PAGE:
A morning boat ride on the Ganges gave me a cinemascopic view of the diversity on the ghats. Early morning sun bathed the ghats in an orange glow and a dash of freshness, as the pilgrims began descending the steps for the morning rituals. The disarray of the buildings behind the ghats have failed to evolve into an order with centuries of city’s evolution. Seen from a distance sitting on the boat, they are a farrago of structures spawning densely and irregularly. But to the other side of the river is something less predictable. Stranded on the expanse of the sandy eastern bank are the remains of the dead who are orphaned into the river from the burning ghats, now devoured by dogs and crows. The celebrated Ganges flows past all of them, accepting the contrast along its edges, not complaining even when the land that she gives life to treats her as a mere sewer, and at the same time looking at her with great reverence.
As I retreat from Varanasi, I muse on the opposites that the city divides itself into. It has a part that is outward looking, ambitious and growing along with the modern India in search of new wealth, striving to be a part of the new world. And spread near the river is another part that has refused to change with times, retaining an essence that is rooted in a strong belief system. In these ancient parts lies an indifference to everything worldly, and an attempt to escape from the everyday life by letting the cosmic forces take over mind, body and soul. It is this indifference that makes a pious pilgrim say that Ganga Maiya is intrinsically pure and can’t be polluted, when a curious tourists with a backpack questions about the sewer like state of the river. It is the unshakable belief that has resisted change that is sweeping the urban India everywhere else. In Mark Twain’s words, “For ages and ages the Hindoos have had absolute faith that the water of the Ganges was absolutely pure, could not be defiled by any contact whatsoever, and infallibly made pure and clean whatsoever thing touched it. They still believe it, and that is why they bathe in it and drink it, caring nothing for its seeming filthiness and the floating corpses.” Every word he said stands good even today, and probably continues to hold good for centuries to come. Varanasi doesn’t just belong to the past; it is eternal.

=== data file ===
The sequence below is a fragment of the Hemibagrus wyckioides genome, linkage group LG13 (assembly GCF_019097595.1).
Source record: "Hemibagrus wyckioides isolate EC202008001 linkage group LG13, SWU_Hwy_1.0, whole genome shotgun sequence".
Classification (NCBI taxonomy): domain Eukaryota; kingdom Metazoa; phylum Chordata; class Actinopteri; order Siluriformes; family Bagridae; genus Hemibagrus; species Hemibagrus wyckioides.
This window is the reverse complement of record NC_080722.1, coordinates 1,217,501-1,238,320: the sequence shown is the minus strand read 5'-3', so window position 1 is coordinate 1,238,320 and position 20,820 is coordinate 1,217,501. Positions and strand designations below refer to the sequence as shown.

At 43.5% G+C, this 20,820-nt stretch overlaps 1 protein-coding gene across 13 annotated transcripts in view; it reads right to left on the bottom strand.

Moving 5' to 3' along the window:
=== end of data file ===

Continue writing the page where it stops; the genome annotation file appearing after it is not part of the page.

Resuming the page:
Walking towards the train station as I am ready to leave the city, I see the plush establishments that line the cantonment area in the opposite part of the city. As the wheels of my train start rolling away from Varanasi, I can’t help but remember the overused cliché – India is a land full of contrasts.